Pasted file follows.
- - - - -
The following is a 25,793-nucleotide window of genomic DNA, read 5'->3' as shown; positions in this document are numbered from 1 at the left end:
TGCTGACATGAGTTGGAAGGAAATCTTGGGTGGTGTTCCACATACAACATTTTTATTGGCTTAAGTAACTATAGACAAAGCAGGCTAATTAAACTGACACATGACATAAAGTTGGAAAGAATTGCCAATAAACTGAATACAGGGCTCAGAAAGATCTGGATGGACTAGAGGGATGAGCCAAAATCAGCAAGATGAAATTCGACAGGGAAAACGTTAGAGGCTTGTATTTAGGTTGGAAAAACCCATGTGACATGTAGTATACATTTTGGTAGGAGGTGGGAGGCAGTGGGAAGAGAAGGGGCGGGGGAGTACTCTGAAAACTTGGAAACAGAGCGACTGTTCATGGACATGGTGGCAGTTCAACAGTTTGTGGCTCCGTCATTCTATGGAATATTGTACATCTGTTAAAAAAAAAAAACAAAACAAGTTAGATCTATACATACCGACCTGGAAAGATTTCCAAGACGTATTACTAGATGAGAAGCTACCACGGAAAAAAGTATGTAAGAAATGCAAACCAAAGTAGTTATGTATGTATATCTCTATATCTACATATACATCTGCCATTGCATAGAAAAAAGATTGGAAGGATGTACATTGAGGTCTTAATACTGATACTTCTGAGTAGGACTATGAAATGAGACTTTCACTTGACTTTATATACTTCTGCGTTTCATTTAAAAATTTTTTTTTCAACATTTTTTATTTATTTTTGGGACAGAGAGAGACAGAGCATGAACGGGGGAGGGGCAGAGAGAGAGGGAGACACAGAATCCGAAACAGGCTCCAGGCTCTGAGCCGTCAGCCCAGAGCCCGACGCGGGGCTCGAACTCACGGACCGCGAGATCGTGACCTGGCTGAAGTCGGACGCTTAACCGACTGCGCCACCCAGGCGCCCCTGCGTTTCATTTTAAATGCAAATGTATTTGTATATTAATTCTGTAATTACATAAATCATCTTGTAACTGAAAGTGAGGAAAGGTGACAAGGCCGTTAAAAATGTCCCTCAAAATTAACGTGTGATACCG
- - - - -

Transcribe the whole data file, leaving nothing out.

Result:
The following is a 25,793-nucleotide window of genomic DNA, read 5'->3' as shown; positions in this document are numbered from 1 at the left end:
TGCTGACATGAGTTGGAAGGAAATCTTGGGTGGTGTTCCACATACAACATTTTTATTGGCTTAAGTAACTATAGACAAAGCAGGCTAATTAAACTGACACATGACATAAAGTTGGAAAGAATTGCCAATAAACTGAATACAGGGCTCAGAAAGATCTGGATGGACTAGAGGGATGAGCCAAAATCAGCAAGATGAAATTCGACAGGGAAAACGTTAGAGGCTTGTATTTAGGTTGGAAAAACCCATGTGACATGTAGTATACATTTTGGTAGGAGGTGGGAGGCAGTGGGAAGAGAAGGGGCGGGGGAGTACTCTGAAAACTTGGAAACAGAGCGACTGTTCATGGACATGGTGGCAGTTCAACAGTTTGTGGCTCCGTCATTCTATGGAATATTGTACATCTGTTAAAAAAAAAAAACAAAACAAGTTAGATCTATACATACCGACCTGGAAAGATTTCCAAGACGTATTACTAGATGAGAAGCTACCACGGAAAAAAGTATGTAAGAAATGCAAACCAAAGTAGTTATGTATGTATATCTCTATATCTACATATACATCTGCCATTGCATAGAAAAAAGATTGGAAGGATGTACATTGAGGTCTTAATACTGATACTTCTGAGTAGGACTATGAAATGAGACTTTCACTTGACTTTATATACTTCTGCGTTTCATTTAAAAATTTTTTTTTCAACATTTTTTATTTATTTTTGGGACAGAGAGAGACAGAGCATGAACGGGGGAGGGGCAGAGAGAGAGGGAGACACAGAATCCGAAACAGGCTCCAGGCTCTGAGCCGTCAGCCCAGAGCCCGACGCGGGGCTCGAACTCACGGACCGCGAGATCGTGACCTGGCTGAAGTCGGACGCTTAACCGACTGCGCCACCCAGGCGCCCCTGCGTTTCATTTTAAATGCAAATGTATTTGTATATTAATTCTGTAATTACATAAATCATCTTGTAACTGAAAGTGAGGAAAGGTGACAAGGCCGTTAAAAATGTCCCTCAAAATTAACGTGTGATACCG